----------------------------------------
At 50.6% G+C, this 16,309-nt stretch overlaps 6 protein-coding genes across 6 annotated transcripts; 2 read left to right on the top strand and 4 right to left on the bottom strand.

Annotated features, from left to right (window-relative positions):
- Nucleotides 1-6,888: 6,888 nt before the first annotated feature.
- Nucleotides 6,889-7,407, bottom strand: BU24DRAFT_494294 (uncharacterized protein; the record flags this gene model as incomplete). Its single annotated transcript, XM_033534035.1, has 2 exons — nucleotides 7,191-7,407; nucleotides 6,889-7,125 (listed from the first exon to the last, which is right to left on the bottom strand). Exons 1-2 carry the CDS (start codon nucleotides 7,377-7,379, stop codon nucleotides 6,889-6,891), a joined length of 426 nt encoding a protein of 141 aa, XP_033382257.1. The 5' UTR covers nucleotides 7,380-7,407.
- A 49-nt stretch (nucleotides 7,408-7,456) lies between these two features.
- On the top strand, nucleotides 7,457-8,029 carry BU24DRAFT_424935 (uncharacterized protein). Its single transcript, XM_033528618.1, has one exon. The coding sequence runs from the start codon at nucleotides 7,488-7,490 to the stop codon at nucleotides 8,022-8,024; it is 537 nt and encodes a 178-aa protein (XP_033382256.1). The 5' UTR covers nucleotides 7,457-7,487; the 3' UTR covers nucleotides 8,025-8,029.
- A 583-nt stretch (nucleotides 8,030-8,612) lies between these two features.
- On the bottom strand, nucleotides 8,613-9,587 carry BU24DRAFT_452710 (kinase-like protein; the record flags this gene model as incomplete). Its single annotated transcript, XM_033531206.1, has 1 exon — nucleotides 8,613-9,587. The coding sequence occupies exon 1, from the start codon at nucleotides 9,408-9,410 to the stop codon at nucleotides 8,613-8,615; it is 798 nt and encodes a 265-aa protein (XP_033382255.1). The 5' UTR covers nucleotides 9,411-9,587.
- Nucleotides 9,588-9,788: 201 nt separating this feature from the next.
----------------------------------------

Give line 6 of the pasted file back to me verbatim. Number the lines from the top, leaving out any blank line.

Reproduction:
- On the top strand, nucleotides 7,457-8,029 carry BU24DRAFT_424935 (uncharacterized protein). Its single transcript, XM_033528618.1, has one exon. The coding sequence runs from the start codon at nucleotides 7,488-7,490 to the stop codon at nucleotides 8,022-8,024; it is 537 nt and encodes a 178-aa protein (XP_033382256.1). The 5' UTR covers nucleotides 7,457-7,487; the 3' UTR covers nucleotides 8,025-8,029.